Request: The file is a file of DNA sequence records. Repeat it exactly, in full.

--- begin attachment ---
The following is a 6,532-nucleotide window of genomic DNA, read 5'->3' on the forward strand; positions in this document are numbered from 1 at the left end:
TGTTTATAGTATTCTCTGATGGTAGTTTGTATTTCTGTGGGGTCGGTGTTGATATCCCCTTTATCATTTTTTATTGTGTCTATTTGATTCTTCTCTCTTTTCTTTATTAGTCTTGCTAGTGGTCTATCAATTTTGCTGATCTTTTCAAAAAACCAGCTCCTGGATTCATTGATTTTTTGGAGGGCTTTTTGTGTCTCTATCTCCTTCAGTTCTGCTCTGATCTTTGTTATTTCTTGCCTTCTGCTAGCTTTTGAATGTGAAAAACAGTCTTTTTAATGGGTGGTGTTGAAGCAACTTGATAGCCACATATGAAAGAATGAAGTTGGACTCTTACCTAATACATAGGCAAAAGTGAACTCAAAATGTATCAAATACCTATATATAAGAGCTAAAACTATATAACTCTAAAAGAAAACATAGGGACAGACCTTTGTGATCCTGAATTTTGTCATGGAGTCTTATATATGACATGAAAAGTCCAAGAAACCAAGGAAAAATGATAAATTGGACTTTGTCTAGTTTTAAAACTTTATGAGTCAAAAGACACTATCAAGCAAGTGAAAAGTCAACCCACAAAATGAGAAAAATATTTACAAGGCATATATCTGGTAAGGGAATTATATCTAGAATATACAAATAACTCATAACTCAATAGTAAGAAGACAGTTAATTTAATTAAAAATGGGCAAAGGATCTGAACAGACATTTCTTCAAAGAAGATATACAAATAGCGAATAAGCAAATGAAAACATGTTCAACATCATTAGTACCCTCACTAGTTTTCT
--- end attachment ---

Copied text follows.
The following is a 6,532-nucleotide window of genomic DNA, read 5'->3' on the forward strand; positions in this document are numbered from 1 at the left end:
TGTTTATAGTATTCTCTGATGGTAGTTTGTATTTCTGTGGGGTCGGTGTTGATATCCCCTTTATCATTTTTTATTGTGTCTATTTGATTCTTCTCTCTTTTCTTTATTAGTCTTGCTAGTGGTCTATCAATTTTGCTGATCTTTTCAAAAAACCAGCTCCTGGATTCATTGATTTTTTGGAGGGCTTTTTGTGTCTCTATCTCCTTCAGTTCTGCTCTGATCTTTGTTATTTCTTGCCTTCTGCTAGCTTTTGAATGTGAAAAACAGTCTTTTTAATGGGTGGTGTTGAAGCAACTTGATAGCCACATATGAAAGAATGAAGTTGGACTCTTACCTAATACATAGGCAAAAGTGAACTCAAAATGTATCAAATACCTATATATAAGAGCTAAAACTATATAACTCTAAAAGAAAACATAGGGACAGACCTTTGTGATCCTGAATTTTGTCATGGAGTCTTATATATGACATGAAAAGTCCAAGAAACCAAGGAAAAATGATAAATTGGACTTTGTCTAGTTTTAAAACTTTATGAGTCAAAAGACACTATCAAGCAAGTGAAAAGTCAACCCACAAAATGAGAAAAATATTTACAAGGCATATATCTGGTAAGGGAATTATATCTAGAATATACAAATAACTCATAACTCAATAGTAAGAAGACAGTTAATTTAATTAAAAATGGGCAAAGGATCTGAACAGACATTTCTTCAAAGAAGATATACAAATAGCGAATAAGCAAATGAAAACATGTTCAACATCATTAGTACCCTCACTAGTTTTCT